In some cases, community members were invited to visit campuses to see Chromebook pilot projects in action. As a final piece of the puzzle, the district surveyed parents and community members to determine whether or not students actually had internet access at home. “From that exercise,” said Evans, “we found out that a higher percentage of students were equipped with internet at home as we previously believed.” That turned into another selling point for the initiative, which is also supported by the region’s public library system and by several businesses in the community.
Finally, Evans said the district’s commitment to creating a safe internet browsing experience and secure network helped advance the Chromebook implementation in the minds of community members. “When students take the devices home in the evenings, the Chromebooks immediately run through our [school] network,” Evans explained. “That gives us the opportunity to screen out any inappropriate content that students would have access to if they weren’t using our network.”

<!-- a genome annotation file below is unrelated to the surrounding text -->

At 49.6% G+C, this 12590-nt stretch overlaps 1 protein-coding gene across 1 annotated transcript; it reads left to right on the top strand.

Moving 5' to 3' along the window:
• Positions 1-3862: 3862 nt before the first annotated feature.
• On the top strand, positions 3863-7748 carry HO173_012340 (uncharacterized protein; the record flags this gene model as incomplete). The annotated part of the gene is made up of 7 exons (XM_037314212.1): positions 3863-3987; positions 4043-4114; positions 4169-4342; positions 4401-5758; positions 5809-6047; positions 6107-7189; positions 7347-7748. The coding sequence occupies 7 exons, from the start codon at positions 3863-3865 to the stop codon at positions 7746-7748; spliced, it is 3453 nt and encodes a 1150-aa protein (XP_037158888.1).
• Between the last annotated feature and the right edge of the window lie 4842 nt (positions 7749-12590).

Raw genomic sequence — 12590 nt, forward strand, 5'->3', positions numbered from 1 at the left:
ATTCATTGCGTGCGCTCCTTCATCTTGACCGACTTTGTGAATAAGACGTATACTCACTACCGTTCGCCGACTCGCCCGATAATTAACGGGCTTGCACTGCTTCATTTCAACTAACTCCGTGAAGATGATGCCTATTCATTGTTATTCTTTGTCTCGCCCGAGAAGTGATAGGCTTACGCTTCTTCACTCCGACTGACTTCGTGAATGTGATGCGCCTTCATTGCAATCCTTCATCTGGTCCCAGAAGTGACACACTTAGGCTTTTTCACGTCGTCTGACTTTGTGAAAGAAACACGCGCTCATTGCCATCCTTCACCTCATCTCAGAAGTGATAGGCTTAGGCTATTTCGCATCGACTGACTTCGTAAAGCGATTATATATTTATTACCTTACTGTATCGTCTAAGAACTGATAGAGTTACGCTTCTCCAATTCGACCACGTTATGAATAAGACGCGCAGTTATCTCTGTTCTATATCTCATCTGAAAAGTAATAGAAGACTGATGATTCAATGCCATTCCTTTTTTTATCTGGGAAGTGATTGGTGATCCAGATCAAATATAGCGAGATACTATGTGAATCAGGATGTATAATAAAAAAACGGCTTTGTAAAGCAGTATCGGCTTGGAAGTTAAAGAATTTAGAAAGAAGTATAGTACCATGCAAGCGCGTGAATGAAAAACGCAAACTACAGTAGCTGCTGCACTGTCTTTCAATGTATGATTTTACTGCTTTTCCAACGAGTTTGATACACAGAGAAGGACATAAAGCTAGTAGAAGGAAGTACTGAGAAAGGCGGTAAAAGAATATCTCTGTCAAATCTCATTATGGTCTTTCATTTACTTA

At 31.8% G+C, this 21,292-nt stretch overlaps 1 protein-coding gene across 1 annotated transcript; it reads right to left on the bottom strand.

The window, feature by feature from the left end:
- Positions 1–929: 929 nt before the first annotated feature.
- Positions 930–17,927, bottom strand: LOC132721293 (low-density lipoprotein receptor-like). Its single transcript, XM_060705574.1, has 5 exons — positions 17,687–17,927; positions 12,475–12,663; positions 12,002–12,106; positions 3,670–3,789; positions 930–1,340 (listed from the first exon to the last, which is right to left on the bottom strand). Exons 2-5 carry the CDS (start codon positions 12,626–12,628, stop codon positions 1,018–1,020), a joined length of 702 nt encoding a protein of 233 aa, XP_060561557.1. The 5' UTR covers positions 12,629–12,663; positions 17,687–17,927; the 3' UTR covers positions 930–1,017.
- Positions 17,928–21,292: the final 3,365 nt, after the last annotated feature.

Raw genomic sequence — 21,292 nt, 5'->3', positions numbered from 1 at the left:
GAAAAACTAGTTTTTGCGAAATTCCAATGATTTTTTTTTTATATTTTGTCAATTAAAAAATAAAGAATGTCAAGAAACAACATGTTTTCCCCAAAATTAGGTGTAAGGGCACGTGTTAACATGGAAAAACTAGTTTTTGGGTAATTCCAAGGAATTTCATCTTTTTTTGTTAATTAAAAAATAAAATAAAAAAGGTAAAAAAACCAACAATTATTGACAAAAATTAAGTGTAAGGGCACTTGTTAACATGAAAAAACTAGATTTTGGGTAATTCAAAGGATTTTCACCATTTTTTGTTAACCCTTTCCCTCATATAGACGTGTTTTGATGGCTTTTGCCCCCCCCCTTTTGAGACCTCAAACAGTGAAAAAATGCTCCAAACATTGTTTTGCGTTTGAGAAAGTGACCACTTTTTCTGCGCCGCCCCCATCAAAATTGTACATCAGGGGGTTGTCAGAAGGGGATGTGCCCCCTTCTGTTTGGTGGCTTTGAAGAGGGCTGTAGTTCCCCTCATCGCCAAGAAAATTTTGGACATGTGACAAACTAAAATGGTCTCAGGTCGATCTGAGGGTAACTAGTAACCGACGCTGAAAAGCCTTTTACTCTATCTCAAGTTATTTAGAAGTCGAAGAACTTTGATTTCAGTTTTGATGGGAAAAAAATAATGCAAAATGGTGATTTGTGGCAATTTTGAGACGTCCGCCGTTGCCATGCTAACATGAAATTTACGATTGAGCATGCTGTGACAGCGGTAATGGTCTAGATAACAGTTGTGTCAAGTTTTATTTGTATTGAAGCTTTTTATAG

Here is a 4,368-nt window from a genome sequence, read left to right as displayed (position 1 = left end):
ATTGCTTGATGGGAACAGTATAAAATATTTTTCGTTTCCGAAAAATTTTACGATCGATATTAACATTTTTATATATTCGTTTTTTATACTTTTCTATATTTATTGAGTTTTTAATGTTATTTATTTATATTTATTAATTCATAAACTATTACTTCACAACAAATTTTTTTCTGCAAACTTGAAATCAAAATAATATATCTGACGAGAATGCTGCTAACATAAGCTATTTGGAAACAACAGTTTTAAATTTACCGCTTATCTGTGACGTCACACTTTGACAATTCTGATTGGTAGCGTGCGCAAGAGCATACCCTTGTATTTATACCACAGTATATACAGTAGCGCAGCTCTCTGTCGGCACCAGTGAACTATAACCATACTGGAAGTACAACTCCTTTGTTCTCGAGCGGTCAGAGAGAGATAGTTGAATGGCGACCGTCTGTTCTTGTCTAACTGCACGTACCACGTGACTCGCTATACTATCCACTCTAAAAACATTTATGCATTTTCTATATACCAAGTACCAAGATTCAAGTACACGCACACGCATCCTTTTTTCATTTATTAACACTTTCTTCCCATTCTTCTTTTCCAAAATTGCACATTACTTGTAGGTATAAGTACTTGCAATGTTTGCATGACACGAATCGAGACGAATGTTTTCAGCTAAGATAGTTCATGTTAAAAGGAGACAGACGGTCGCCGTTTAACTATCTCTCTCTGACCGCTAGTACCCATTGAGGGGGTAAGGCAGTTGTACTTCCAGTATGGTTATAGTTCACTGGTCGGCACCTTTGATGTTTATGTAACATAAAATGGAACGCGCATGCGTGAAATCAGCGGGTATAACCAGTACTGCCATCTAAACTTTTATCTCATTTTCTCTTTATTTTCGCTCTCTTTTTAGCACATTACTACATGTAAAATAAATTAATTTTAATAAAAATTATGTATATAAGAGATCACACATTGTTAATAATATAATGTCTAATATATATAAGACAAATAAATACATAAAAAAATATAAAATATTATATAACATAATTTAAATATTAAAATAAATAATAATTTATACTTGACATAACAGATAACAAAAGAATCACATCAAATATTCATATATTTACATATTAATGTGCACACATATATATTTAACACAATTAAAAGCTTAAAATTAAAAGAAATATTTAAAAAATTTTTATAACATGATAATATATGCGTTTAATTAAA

With Chesterfield County’s high schools bracing for their own Chromebook implementation, the district as a whole is evaluating the results of the last year. “Our research and evaluation department has been out all year long observing, recording results, seeing how teachers are using the devices,” Evans said. “From there, we’ll be doing a qualitative review and we also plan to survey parents.” Even without any solid results in the books yet, Evans said the one-to-one implementation has been the subject of many positive reviews and much encouraging feedback.
“Walk into any of our classrooms, particularly the core subject areas, and you will see devices being used along with other technology devices on a regular basis,” says Evans. “Students are doing their assignments as they always have, but now the paper-and-pencil tasks all take place on the Chromebooks. Our students love them.”
Bridget McCrea is a contributing writer for eSchool News.